So a CT scan of chest and abdomen was carried out in search for an ectopic source. CT scan chest axial sections revealed a small nodule in left upper lobe. The nodule was small and hence decision was made to follow it up and then perform biopsy. A follow up aftera month revealed interval increase in size of the nodule. PET scan was performed which was negative for any other pulmonary or distant deposits. Left upper lobe lobectomy was performed and histopathology revealed typical carcinoid pulmonary tumour with no regional lymph nodes. Postsurgical laboratory levels revealed ACTH:13.63 pg/ml and a simultaneous normalization of serum cortisol levels. The final conclusive diagnosis was Ectopic cushing syndrome secondary to typical carcinoid pulmonary tumour.


Cushing syndrome is complex metabolic disorder. Symptoms are secondary to the biochemical properties of excess cortisol in the body. The key to treatment of cushing syndrome depend on accurate and timely diagnosis of the etiology. Previously cases have been reported where delay in treatment lead to grave morbidity and sometimes mortality. Inferior petrosal sinus sampling is an invasive test in which the venous channels draining pituitary gland are sampled for ACTH levels. These venous channels are inferior petrosal sinuses. Simultaneously peripheral blood is sampled for ACTH levels. For further confirmation a post vasopressin induced stimulation samples are also obtained. Central to peripheral ratio of ACTH levels of greater than two is suggestive of central cause of elevated ACTH levels which is invariably a pituitary adenoma. BIPSS also enables the physician to establish the side on which the adenoma is located. It is also useful in cases where imaging findings are inconclusive; previously meta analyses have revealed 96 - 100% sensitivity of this test. The major limitation of this test is the lack of wide spread expertise available locally as well as international as well as error occurring during sampling. Despite these limitations BIPSS is an excellent tool in solving the complex riddle cushing syndrome.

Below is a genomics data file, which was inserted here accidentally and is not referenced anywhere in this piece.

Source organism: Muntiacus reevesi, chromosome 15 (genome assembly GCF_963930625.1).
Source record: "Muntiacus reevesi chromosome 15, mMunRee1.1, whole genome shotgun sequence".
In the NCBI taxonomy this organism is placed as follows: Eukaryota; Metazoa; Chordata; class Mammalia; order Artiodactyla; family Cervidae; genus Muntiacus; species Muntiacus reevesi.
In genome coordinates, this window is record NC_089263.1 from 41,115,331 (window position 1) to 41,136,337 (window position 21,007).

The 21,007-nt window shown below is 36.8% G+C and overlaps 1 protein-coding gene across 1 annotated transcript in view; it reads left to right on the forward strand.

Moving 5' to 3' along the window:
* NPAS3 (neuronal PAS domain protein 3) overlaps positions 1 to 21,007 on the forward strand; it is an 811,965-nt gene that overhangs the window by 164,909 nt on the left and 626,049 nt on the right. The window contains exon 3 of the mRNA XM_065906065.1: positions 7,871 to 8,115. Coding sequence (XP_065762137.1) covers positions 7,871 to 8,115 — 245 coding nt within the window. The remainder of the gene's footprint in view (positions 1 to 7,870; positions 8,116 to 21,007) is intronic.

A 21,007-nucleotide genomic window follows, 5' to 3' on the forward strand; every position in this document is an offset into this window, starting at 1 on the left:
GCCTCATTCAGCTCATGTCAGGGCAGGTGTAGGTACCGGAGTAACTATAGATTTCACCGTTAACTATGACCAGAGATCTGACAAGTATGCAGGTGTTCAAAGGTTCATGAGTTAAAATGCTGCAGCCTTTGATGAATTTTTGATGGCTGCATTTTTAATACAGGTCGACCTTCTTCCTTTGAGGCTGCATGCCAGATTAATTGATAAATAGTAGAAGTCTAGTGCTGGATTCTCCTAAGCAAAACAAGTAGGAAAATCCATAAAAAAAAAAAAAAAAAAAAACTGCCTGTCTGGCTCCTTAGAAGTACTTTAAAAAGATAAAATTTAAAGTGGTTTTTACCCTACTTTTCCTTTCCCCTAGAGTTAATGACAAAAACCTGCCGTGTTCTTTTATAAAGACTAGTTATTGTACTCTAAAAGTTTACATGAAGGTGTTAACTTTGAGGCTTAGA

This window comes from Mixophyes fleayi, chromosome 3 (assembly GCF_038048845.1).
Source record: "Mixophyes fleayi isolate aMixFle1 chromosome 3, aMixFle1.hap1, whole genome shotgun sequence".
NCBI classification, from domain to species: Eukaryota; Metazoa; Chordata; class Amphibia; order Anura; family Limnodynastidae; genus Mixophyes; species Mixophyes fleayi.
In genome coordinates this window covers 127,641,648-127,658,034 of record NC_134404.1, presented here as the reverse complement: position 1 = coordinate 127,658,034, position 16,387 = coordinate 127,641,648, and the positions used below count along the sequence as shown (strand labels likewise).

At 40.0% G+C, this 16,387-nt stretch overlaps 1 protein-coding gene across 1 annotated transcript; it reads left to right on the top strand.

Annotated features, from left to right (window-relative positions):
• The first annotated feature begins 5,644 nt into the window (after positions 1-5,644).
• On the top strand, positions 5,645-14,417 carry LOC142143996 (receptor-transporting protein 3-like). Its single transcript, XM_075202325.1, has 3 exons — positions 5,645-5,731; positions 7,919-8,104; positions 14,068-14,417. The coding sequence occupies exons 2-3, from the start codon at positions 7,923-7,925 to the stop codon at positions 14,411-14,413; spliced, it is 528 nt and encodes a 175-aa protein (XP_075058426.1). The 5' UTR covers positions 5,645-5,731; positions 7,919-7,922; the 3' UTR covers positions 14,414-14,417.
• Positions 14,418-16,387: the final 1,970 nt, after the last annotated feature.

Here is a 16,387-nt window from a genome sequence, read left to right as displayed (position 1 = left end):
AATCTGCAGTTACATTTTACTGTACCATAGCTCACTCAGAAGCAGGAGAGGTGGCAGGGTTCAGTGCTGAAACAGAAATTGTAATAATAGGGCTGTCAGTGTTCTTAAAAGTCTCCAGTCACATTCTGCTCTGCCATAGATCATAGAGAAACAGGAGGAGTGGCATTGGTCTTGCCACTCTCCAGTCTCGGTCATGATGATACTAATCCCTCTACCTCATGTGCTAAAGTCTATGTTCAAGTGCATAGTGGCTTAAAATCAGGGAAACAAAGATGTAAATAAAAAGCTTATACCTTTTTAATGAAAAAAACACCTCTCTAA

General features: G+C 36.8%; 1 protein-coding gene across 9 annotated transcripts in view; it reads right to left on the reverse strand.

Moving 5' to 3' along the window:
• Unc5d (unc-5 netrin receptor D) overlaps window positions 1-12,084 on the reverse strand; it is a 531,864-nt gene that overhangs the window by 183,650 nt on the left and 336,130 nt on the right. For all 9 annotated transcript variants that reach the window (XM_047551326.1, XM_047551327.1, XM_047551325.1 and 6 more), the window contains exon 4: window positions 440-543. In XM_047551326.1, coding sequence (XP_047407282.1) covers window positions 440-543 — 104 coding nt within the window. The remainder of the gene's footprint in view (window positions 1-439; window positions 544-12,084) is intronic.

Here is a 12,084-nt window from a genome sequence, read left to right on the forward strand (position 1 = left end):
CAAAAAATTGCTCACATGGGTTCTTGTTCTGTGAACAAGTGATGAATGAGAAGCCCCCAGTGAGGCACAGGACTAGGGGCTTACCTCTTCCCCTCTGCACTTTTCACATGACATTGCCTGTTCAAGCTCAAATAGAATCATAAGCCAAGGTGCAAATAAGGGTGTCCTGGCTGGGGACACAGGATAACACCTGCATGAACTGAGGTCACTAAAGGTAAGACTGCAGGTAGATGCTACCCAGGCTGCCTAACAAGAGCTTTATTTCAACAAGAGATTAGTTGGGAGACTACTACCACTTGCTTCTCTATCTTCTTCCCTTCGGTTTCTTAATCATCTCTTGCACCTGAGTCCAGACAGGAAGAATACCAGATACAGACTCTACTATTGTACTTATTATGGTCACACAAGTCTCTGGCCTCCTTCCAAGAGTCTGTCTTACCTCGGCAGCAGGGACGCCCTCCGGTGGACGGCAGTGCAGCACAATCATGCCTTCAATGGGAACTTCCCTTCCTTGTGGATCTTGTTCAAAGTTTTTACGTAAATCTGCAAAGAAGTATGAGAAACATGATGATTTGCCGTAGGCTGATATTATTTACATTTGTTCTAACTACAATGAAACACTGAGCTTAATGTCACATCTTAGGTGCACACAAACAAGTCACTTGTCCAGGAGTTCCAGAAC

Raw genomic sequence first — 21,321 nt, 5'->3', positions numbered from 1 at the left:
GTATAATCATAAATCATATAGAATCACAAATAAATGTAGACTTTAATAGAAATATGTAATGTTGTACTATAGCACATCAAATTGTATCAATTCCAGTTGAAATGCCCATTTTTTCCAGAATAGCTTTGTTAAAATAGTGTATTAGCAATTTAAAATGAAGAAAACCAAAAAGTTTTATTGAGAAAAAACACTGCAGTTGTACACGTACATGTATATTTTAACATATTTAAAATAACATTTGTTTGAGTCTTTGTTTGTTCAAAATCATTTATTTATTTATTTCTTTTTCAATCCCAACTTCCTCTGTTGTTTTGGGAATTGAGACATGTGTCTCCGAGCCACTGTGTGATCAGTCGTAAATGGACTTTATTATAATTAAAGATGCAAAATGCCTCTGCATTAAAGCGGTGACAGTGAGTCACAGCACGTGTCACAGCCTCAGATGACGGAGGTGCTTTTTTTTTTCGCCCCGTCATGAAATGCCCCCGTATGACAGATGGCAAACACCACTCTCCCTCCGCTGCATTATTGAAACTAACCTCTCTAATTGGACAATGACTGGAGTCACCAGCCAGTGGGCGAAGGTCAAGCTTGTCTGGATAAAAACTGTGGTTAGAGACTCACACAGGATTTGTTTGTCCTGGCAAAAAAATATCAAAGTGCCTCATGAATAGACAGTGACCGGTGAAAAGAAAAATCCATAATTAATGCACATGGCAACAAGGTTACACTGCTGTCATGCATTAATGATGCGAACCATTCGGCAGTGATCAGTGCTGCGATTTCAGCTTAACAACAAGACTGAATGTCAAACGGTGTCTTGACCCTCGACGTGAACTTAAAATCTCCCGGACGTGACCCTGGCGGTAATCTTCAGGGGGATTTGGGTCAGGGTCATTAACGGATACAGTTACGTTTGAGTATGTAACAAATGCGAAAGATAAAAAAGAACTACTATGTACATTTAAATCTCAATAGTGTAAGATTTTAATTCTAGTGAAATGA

Wide spread etiology and variable presentation may possess a challenge to the physician in diagnosing and treating hypercortisolism. Step wise multimodality approach as used in this patient along with biochemicalmarker analysis can result in timely and accurate diagnosis. Bilateral inferior petrosal sinus sampling provide a useful tool to the physician in solving thiscomplex riddle.

Disclaimer: None to declare.
Conflict of Interest: None to declare.
Funding Disclosure: None to declare.


1. Lindholm J. Cushing's syndrome: historical aspects. Pituitary 2000;3:97-104.
2. Pluta RM, Burke AE, Golub RM. JAMA patient page.  Cushingsyndrome and Cushing disease. JAMA 2011;306:2742. doi: 10.1001/jama.2011.1694.
3. Raff H, Sharma ST, Nieman LK. Physiological basis for the etiology, diagnosis, and treatment of adrenal disorders: cushing's syndrome, adrenal insufficiency, and congenital adrenal hyperplasia. Compr Physiol 2014;4:739-69. doi: 10.1002/cphy.c130035.
4. Singh Y, Kotwal N, Menon AS. Endocrine hypertension - cushing's syndrome. Indian J Endocrinol Metab 2011;15(Suppl 4):S313-6. doi: 10.4103/2230-8210.86973.
5. Lila AR, Sarathi V, Jagtap VS, Bandgar T, Menon P, Shah NS. Cushing's syndrome: Stepwise approach to diagnosis. Indian J Endocrinol Metab 2011;15(Suppl 4):S317-21. doi: 10.4103/2230- 8210.86974.
6. Castinetti F, Morange I, Conte-Devolx B, Brue T. Cushing's disease. Orphanet J Rare Dis 2012;7:41. doi: 10.1186/1750-1172-7-41.
7. Menezes Nunes J, Pinho E, Camoes I, Maciel J, Cabral Bastos P, Souto de Moura C, et al. A challenging case of an ectopic cushing syndrome. Case Rep Med 2014;2014:e413136. doi: 10.1155/2014/413136.
8. Kenchaiah M, Hyer S. Cushing's syndrome due to ectopic ACTH from bronchial carcinoid: a case report and review. Case Rep Endocrinol 2012;2012:e215038. doi: 10.1155/2012/215038.
9. Lad SP, Patil CG, Laws ER Jr, Katznelson L. The role of inferior petrosal sinus sampling in the diagnostic localization of Cushing's disease. Neurosurg Focus 2007;23:E2. doi: 10.3171/foc.2007.23.3.3
10. Kharb S, Gundgurthi A, Pandit A, Garg MK, Brar KS, Singh A, et al. Inferior petrosal sinus sampling: final solution to a riddle called "Cushing's syndrome". Med J Armed Forces India 2013;69:74-7. doi: 10.1016/j.mjafi.2012.02.004.
11. Deipolyi AR, Oklu R. Bilateral inferior petrosal sinus sampling in the diagnosis of Cushing disease. J Vasc Diagn Interv 2015;3:1–7.

Journal of the Pakistan Medical Association has agreed to receive and publish manuscripts in accordance with the principles of the following committees: